Essay: Spanish Irish Relations in the 16th Century

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Spanish-Irish Relations in the 16th Century

Role of Ireland within the Priorities of Spanish Government between 1580-1604

The overthrow of the Munster settlement in 1598, followed by the intervention of Spain to assist Hugh O'Neill and his confederates, brought it home to Queen Elizabeth and her advisers that a real possibility existed that England's interest in Ireland would be obliterated, and that Ireland would become a satellite jurisdiction of the Spanish monarchy. It was to prevent the effective encirclement of England by the power of Spain that the government authorized a level of military expenditure in Ireland such as could not have been imagined even a decade earlier.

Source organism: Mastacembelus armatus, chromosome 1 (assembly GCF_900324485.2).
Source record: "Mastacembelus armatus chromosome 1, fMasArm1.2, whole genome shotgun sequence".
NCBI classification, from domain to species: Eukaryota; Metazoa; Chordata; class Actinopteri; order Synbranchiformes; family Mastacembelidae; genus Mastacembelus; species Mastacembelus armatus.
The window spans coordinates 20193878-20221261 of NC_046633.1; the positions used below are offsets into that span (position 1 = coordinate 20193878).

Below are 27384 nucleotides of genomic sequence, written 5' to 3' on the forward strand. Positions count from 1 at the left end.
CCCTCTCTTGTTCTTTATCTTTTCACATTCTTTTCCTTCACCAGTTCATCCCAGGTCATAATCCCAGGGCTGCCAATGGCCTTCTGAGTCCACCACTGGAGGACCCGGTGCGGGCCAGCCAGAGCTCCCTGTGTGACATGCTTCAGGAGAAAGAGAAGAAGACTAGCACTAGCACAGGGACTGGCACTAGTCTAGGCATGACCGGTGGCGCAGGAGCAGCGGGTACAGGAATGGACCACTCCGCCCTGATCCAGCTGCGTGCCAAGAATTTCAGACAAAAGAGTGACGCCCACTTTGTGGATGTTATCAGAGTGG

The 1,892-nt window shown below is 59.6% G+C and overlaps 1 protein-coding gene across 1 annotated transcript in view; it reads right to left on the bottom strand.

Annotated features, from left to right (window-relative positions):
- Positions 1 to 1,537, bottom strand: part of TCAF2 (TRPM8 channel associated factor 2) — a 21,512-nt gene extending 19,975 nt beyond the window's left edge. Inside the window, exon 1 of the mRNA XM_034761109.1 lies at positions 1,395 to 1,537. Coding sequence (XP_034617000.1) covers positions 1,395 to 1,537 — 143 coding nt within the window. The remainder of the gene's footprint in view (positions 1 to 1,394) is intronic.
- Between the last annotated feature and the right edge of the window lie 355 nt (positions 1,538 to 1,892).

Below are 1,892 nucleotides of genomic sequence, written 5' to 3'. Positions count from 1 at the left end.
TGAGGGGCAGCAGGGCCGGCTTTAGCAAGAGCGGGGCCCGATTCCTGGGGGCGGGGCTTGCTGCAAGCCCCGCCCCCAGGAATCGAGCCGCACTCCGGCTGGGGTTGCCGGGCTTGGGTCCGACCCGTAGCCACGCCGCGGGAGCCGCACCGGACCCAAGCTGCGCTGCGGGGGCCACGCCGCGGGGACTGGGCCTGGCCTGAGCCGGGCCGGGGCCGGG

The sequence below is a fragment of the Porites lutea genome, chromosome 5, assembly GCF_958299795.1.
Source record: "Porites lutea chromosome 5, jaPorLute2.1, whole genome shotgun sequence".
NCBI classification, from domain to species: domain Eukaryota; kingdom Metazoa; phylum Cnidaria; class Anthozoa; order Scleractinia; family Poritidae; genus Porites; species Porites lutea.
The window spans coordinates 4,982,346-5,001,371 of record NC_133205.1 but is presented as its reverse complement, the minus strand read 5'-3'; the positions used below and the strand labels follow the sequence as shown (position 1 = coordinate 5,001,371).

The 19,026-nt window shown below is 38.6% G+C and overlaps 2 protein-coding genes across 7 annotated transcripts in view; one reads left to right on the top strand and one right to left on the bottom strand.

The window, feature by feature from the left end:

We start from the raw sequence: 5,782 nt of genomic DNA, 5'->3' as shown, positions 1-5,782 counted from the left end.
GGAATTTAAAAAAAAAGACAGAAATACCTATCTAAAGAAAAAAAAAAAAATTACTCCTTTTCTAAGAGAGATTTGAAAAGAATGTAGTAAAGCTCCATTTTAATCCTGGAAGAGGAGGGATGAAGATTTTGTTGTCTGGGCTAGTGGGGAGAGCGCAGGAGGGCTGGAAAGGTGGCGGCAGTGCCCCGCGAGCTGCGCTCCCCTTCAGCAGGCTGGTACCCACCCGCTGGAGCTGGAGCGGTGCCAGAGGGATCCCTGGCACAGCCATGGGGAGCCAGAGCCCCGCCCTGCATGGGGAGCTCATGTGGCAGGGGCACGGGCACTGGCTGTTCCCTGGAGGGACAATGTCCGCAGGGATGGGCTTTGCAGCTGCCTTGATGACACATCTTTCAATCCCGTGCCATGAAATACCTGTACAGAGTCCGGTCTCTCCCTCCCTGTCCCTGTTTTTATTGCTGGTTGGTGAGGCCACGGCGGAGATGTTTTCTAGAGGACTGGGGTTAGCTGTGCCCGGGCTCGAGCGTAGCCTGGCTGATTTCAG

At the height of the war effort, according to the calculations of John Mc Gurk, the strength of the army reached 21,000 men, and the total cost of maintaining this force came to £1,845,696 (Smyth, 2006). Most of the soldiers, as had previously been the case, came from the west of England and from Wales, but many of the new recruits, and their captains, assigned to the wars in Ireland were seasoned campaigners who had fought in the Netherlands or Brittany, rather than the raw conscripts who were more typical of the Irish service, and those placed in charge of the campaign, ranging from the queen's favorite Robert Devereux, earl of Essex, to Charles Blount, Lord Mountjoy, were people of the highest reputation in England' (Murphy, 2002). Therefore, as the queen and her officials fretted over the financial strain that the war was placing on the finances of the English state, they took consolation from the belief that some of the outlay would be recouped through the confiscations which would follow upon their eventual victory. Moreover they convinced themselves that the resulting plantations would prove enduring because they would be comprehensive, and would draw upon the talents of disciplined people with a commendable range of experience.